Trying to understand structured trainings

I am trying to understand how TSS relates to fitness and gains, generally (of course I understand that sleep, rest, nutrition, and biology also impacts this).

I just started with SSB1 mid-volume. It’s easy for me to handle, and TSS is about 400 a week (one week is 490).

Previously, over summer, I did either short powerful bursts of 60KM / < 2h rides and long endurance rides of 3-5 hours (100-130km), about 3-4 rides a week with one long endurance ride. I did this from May until mid October. Then, I bought a Tacx 2 Neo, moved over to structured workouts using Zwift, and now finally TrainerRoad. If I see what TrainerRoad estimates, TSS was about 600 in those outside weeks.

My question is: is 400 TSS a week enough to build myself and improve myself if I was able to crank out 600 TSS? Or is this not how it works?

Finally, my Strava fitness increased dramatically ride after ride, a bump of 3-4 points every time outside (peaking around 130 fitness). Whereas now inside, strava fitness increases max 1 point, but curve is more or less flat.

So I am trying to understand where to pinpoint TrainerRoad with mid-volume training plans and what I should expect in terms of fitness, gains, and whether I am “doing enough” or whether structured trainings just work differently.

TSS is just a metric to show that there’s an increased workload from week to week in the plans, it doesn’t equate to whether that workload is relevant to what you want to achieve, as the refrain goes: “not all TSS is equal”, some stress can come from work or relationship problems. You could make gains on a weekly TSS of 300 if that comes from the right workouts.

It’s perhaps more useful to look at it if you begin to feel tired and start to quit workouts and/or reduce the intensity of them. It helps to keep a diary, even just making notes in the provided field on each workout can help, then you can look back and figure out your maximum effective TSS. Indoor training could be summarised as: “do something very effective then recover properly”. Just adding more workouts, indoor or outdoor, can eat into that recovery.

Remember that the Ramp Test (and the older 8 minute and 20 minute tests) aren’t there to accurately calculate your FTP but to allow the software to align your level of fitness with the workouts so that they target the right bits of your physiology at the right time. TR is also a plan, SSB 1 & 2 are foundation work, hence “base”, getting you ready for the hard work in the build phase. It seems typical that people don’t see much improvement over SSB1, a little over SSB2 but then get all the gains in Build.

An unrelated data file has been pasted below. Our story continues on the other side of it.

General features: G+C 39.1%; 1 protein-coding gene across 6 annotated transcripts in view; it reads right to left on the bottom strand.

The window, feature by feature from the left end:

Your Strava fitness score might just be naturally levelling off - there’s nothing to say it has to increase all the time.

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Thanks. Yes, it is difficult for me to gauge whether I am “on track” in terms of training and recovery. So far, it is really easy for me to do the trainings. As in, the training itself is just about right, feeling that I am really “done with it” after the training, but I feel fit again for the next training. So I think that is ok.

Thanks, that’s really informative. So far good. Most difficult part for me is getting enough sleep, I track my sleep now with Sleep Cycle, averaging about 7h22m of actual sleep over the last month. Hopefully that will be more close to 8h over time.

Thanks, I was wondering about that.

It actually declined significantly since I shifted from outside riding to inside riding and structured workouts on my Tacx Neo 2. But I think this says more about strava than about TrainerRoad. It is not really clear how exactly fitness is calculated, except that something is done mathematically to average power and “relative effort” (heart rate?). So I trust TrainerRoad more than I do Strava.

It would actually make for a nice long Podcast for @chad to walk through how base I to base II to build to specialty are supposed to work. Perhaps looking at it first from someone brand new to structured training, and then again from the lens of someone who is already well trained already and looking to up their game.

I know this has been covered in pieces, but perhaps having it in one place with benefit of many years of TR data and referencing some of the analytics would be fun.